We need to have a real debate about these two philosophies. At a minimum, the public might better understand that the ultimate outcome of the struggle between these two philosophical camps will determine not only how the Constitution is interpreted but also how it is amended and applied in real life. What we have instead is a dangerous dialogical mix of ignorance and grandstanding. But how and whether we change the Constitution is the most important decision we make as citizens, much more than choosing a president. That is because in our ingenious system it is the Constitution, not the president—or anyone else, for that matter—that is sovereign.

Comments are automatically closed two weeks after an article's initial publication. See our comments policy for more.
Nancy and Thomas Chisholm
2 years 7 months ago
Will the Supreme Court, dominated by Catholics, consider their sovereign duty to relieve pain and suffering or impose more on the patients I serve?
Martin Eble
2 years 7 months ago
A better way of putting would be that there are those who subscribe to notion that the Constitution is the basic law, and laws should be interpreted as written and intended by those who made them, and another group believes words mean just what they say they mean, nothing more and nothing less, and therefore the Supreme Court should change the law as times change rather than wait for legislators or amendments. The sovereign duty of the Justices according to the solemn oaths they take is to “support and defend the Constitution of the United States”, not “relieve pain and suffering” which is also not part of the Hippocratic Oath, the Physician’s Oath, or the Osteopathic Oath.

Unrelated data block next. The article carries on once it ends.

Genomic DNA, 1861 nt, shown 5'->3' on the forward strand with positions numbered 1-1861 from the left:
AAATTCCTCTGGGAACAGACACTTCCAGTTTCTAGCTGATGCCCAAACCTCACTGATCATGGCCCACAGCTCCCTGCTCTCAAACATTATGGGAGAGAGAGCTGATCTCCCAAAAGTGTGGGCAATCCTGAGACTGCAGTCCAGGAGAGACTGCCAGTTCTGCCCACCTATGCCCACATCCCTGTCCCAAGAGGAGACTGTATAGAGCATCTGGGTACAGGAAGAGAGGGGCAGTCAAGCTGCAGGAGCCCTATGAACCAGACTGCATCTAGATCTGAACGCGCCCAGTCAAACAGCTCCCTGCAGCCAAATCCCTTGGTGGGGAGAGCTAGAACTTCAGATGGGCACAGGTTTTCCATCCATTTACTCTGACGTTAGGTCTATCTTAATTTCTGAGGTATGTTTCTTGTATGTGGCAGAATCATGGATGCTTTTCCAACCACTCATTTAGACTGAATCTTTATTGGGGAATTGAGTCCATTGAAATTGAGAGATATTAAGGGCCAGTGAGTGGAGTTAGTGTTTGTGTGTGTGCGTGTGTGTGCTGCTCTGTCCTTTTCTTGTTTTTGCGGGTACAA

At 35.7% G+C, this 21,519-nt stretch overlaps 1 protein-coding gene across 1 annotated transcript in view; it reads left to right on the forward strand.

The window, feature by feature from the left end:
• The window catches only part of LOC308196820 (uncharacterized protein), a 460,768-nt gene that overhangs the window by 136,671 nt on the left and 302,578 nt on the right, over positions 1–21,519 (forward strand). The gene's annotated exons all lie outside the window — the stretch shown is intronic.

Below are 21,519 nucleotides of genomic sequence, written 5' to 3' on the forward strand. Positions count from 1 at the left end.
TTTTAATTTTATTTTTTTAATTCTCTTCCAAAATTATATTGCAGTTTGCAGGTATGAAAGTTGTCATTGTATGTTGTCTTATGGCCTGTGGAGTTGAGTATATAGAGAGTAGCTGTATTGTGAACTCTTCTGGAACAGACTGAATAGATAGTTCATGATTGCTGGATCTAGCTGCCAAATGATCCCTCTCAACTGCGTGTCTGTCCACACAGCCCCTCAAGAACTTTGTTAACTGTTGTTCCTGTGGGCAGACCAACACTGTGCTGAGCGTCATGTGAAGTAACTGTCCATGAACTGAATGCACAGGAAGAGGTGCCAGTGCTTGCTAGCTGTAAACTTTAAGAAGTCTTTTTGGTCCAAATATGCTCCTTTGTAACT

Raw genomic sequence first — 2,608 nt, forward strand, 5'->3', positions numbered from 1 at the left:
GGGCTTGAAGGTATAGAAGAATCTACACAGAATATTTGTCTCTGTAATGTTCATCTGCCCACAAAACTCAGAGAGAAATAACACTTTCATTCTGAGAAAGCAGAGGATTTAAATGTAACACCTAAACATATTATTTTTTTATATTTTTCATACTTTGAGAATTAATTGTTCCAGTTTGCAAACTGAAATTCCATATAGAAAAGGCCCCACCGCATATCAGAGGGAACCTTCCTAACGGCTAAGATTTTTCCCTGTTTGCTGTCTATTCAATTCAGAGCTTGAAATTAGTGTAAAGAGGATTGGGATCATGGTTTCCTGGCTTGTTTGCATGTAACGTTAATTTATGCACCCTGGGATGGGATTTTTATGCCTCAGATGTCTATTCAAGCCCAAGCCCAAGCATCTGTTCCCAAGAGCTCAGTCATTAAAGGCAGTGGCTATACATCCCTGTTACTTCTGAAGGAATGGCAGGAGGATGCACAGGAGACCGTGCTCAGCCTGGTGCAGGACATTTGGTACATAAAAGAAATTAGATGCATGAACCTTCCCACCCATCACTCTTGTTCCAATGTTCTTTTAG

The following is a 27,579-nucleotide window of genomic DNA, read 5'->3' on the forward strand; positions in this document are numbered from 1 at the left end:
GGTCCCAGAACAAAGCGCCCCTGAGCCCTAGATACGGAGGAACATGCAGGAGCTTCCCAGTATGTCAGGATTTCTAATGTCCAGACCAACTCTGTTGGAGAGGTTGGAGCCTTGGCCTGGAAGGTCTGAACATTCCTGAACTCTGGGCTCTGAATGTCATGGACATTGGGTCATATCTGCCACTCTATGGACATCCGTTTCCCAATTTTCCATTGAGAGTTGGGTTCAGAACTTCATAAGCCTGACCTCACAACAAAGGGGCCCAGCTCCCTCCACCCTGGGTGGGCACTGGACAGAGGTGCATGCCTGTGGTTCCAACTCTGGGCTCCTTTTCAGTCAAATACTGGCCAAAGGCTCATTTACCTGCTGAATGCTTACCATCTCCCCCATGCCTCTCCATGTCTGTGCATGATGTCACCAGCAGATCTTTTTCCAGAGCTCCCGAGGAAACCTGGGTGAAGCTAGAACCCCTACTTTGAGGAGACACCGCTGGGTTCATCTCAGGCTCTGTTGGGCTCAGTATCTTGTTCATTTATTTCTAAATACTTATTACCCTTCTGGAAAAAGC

Vincent Gaitley
2 years 7 months ago
Actually, "We the People" are sovereign and the Constitution is the legal expression of how that sovereignty becomes a government.

Advertisement

Don't miss the best from America

Sign up for our Newsletter to get the Jesuit perspective on news, faith and culture.

The latest from america

It is astonishing to think that God would choose to enter the world this way: as a fragile newborn who could not even hold up his own head without help.
Ginny Kubitz MoyerOctober 20, 2017
Protestors rally to support Temporary Protected Status near the U.S. Capitol in Washington on Sept. 26. (CNS photo/Tyler Orsburn)
Around 200,000 Salvadorans and 57,000 Hondurans have been residing in the United States for more than 15 years under Temporary Protected Status. But that status is set to expire in early 2018.
J.D. Long-GarcíaOctober 20, 2017
At the heart of Anne Frank’s life and witness is a hopeful faith in humanity.
Leo J. O'Donovan, S.J.October 20, 2017
Forensic police work on the main road in Bidnija, Malta, which leads to Daphne Caruana Galizias house, looking for evidence on the blast that killed the journalist as she was leaving her home, Thursday, Oct. 19, 2017. Caruana Galizia, a harsh critic of Maltese Premier Joseph Muscat, and who reported extensively on corruption on Malta, was killed by a car bomb on Monday. (AP Photo/Rene Rossignaud)
Rarely does the death of a private citizen elicit a formal letter of condolence from the Pope.